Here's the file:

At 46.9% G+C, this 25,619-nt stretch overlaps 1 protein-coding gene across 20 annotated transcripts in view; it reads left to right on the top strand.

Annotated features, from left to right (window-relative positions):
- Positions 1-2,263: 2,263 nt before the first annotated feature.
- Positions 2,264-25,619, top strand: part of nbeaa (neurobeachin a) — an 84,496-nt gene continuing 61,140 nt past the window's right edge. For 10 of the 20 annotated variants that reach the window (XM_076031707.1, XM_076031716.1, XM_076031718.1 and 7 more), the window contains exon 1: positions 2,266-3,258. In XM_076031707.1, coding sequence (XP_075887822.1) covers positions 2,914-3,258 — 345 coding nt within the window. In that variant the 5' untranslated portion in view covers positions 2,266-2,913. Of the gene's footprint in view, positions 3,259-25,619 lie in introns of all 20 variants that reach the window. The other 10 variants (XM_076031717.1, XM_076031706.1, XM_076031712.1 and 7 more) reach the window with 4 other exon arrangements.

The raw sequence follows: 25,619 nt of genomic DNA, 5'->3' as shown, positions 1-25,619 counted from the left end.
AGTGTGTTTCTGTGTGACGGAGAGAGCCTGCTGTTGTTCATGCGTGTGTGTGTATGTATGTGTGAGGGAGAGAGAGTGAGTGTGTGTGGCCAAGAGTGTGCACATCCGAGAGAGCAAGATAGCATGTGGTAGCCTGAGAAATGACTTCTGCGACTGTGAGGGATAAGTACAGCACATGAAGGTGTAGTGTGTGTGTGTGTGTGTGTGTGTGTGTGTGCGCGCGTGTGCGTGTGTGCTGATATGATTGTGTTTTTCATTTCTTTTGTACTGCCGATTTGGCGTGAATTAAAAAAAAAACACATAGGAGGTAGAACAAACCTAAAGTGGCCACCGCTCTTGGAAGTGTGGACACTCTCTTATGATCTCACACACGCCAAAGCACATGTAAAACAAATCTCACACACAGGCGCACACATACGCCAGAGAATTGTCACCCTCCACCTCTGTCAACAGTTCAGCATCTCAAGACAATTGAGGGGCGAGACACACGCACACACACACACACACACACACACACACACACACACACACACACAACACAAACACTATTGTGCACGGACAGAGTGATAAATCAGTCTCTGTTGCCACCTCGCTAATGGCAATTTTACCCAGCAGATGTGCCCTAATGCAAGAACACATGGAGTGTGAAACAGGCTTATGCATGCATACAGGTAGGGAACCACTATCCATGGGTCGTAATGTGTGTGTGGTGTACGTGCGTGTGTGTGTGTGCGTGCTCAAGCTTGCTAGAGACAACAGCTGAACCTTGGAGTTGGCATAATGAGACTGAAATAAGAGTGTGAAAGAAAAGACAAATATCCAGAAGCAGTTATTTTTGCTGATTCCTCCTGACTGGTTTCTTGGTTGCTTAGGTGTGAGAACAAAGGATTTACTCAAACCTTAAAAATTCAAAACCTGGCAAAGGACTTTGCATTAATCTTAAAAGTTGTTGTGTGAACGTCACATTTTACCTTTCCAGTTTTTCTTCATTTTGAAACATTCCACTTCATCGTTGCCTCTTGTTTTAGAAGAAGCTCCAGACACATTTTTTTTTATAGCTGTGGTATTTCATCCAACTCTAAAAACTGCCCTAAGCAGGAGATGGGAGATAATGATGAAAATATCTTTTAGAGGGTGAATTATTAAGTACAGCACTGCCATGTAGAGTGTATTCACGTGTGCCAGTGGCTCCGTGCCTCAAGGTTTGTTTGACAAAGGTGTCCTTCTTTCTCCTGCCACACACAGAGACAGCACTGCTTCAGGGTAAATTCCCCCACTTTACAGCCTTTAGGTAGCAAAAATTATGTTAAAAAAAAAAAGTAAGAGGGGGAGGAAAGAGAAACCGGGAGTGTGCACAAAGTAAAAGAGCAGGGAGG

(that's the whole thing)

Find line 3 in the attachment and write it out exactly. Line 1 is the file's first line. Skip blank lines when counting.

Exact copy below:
- Positions 1-2,263: 2,263 nt before the first annotated feature.